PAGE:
Finland’s President and Prime Minister on Thursday voiced the country’s urgent decision to join the North Atlantic Treaty Organization (NATO), noting that a formal decision would happen this weekend.
The move to join the military alliance comes amid Russia’s ongoing conflict in Ukraine, which has sparked a turn in public opinion, which previously opposed Finland’s membership in NATO. A poll conducted by Finnish public broadcaster Yle showed that 76% of Finns support joining the military alliance, a stark rise from a figure that stood at 20-30% in recent years.
President Sauli Niinisto and Prime Minister Sanna Marin released a joint statement on Thursday stating Finland’s intent to join the alliance. Despite the urgency of Finland’s application, it could take months for NATO to formally admit the country into its ranks.
“You caused this. Look in the mirror,” said Niinisto when asked what he would say to Putin.
“NATO membership would strengthen Finland’s security,” read the joint statement in part. “As a member of NATO, Finland would strengthen the entire defense alliance. Finland must apply for NATO membership without delay.”
“The security declaration, the solemn declaration we have signed today, ensures that our two nations can intensify our partnership and take it to unparalleled heights, both latitudinal and metaphorical. … From the high north, to the Baltics and beyond, our armed forces will train, operate and exercise together, marrying our defense and security capabilities and formalizing a pledge that we will always come to one another’s aid,” said British Prime Minister Boris Johnson at a press conference in Helsinki with Niinisto.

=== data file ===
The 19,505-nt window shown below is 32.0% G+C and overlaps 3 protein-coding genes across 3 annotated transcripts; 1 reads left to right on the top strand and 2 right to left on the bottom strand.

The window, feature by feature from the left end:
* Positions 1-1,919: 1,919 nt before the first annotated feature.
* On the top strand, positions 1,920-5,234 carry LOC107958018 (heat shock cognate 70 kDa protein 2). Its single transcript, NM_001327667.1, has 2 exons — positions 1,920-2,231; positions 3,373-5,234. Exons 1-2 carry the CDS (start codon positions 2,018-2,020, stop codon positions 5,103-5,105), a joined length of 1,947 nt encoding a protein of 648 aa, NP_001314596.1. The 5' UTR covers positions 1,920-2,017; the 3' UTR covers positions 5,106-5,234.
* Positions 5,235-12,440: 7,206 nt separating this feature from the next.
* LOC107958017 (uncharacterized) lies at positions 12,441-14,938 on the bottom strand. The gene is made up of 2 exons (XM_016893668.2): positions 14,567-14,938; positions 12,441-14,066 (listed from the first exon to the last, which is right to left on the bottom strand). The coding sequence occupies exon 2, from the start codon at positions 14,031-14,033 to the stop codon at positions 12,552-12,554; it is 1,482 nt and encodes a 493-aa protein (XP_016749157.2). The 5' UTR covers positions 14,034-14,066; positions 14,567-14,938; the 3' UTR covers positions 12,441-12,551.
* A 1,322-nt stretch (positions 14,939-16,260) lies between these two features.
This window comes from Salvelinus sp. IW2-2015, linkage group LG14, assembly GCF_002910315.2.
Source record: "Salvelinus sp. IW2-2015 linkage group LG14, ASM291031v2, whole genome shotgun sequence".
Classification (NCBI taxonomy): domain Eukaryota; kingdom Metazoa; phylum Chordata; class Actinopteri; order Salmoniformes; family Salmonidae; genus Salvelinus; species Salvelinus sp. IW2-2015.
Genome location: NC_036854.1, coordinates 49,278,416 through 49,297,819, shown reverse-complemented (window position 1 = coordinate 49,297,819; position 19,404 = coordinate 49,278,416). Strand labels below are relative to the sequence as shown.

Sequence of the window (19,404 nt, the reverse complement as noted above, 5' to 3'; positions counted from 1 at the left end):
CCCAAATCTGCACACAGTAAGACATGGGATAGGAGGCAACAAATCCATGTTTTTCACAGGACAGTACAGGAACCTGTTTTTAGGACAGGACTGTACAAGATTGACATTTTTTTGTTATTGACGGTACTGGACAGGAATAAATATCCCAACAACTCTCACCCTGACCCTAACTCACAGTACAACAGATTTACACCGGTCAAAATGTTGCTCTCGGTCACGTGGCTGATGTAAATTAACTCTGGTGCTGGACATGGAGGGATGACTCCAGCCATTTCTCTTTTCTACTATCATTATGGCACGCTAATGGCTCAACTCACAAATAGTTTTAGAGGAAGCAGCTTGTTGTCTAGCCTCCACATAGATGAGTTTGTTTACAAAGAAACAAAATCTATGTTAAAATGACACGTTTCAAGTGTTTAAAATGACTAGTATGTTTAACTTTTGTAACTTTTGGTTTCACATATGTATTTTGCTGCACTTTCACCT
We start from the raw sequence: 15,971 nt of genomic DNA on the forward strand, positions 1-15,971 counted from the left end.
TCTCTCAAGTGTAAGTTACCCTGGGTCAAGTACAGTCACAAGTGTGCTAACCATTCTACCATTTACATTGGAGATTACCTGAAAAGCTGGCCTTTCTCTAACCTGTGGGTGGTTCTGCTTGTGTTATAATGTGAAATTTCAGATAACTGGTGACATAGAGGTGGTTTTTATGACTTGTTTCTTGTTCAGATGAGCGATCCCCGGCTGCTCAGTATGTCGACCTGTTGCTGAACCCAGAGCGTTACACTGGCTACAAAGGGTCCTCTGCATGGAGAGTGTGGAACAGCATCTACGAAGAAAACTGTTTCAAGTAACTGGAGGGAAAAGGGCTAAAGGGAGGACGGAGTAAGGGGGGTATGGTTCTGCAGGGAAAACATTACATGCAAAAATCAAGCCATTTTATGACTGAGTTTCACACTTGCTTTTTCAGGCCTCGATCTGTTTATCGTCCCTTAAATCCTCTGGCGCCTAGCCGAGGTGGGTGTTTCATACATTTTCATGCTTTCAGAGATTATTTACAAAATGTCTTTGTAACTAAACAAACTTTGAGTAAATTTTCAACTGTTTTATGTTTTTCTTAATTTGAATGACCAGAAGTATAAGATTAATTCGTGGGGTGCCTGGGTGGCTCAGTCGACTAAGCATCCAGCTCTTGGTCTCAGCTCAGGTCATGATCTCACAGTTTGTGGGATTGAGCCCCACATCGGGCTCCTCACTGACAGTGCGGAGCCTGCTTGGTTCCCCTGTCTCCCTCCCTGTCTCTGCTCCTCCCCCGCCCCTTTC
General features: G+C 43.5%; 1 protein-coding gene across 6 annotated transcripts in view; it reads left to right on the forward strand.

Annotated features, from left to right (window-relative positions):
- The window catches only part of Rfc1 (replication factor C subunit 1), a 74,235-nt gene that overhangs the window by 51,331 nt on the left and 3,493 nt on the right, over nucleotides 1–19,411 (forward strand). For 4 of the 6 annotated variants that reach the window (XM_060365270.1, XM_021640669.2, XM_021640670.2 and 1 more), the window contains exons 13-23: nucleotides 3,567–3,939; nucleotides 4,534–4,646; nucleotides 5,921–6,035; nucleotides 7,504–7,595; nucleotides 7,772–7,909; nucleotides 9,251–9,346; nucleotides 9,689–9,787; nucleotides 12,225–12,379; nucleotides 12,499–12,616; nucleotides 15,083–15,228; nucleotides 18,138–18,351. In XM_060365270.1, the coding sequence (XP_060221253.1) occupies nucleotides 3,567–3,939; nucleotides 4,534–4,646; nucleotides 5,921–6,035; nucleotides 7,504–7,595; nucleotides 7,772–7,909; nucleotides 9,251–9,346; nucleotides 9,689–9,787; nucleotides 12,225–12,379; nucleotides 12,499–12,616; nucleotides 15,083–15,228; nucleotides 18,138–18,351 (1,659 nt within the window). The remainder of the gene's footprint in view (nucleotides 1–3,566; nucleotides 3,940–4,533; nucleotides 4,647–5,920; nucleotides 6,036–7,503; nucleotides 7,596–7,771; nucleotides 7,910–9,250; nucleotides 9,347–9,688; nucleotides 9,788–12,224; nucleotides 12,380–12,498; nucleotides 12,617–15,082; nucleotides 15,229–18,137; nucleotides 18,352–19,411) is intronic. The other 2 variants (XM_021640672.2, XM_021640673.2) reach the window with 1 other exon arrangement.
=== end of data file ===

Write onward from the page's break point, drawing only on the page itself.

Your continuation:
Russia responded within hours declaring that “Finland’s entry into NATO will become a threat to Russia.”
“The next expansion of NATO does not make our continent more stable and secure,” said Kremlin spokesman Dmitry Peskov. “Of course, all this will become elements for a special analysis and development of the necessary measures in order to balance the situation and ensure our security.”
The Daily Mail reported that should Finland be admitted to NATO, the border between NATO member states and Russia would double from 754 miles to 1,584 miles.
“The major policy shift which completely rewrites Europe’s post WWII alignment comes a day after Boris Johnson signed security pacts with Helsinki and Stockholm pledging Britain would come to their aid if they come under Russian attack,” the publication added.
“The NATO secretary general has said that this process will take between four and 12 months. My own impression is that it might be closer to four months than 12 months,” Finnish Foreign Minister Pekka Haavisto declared.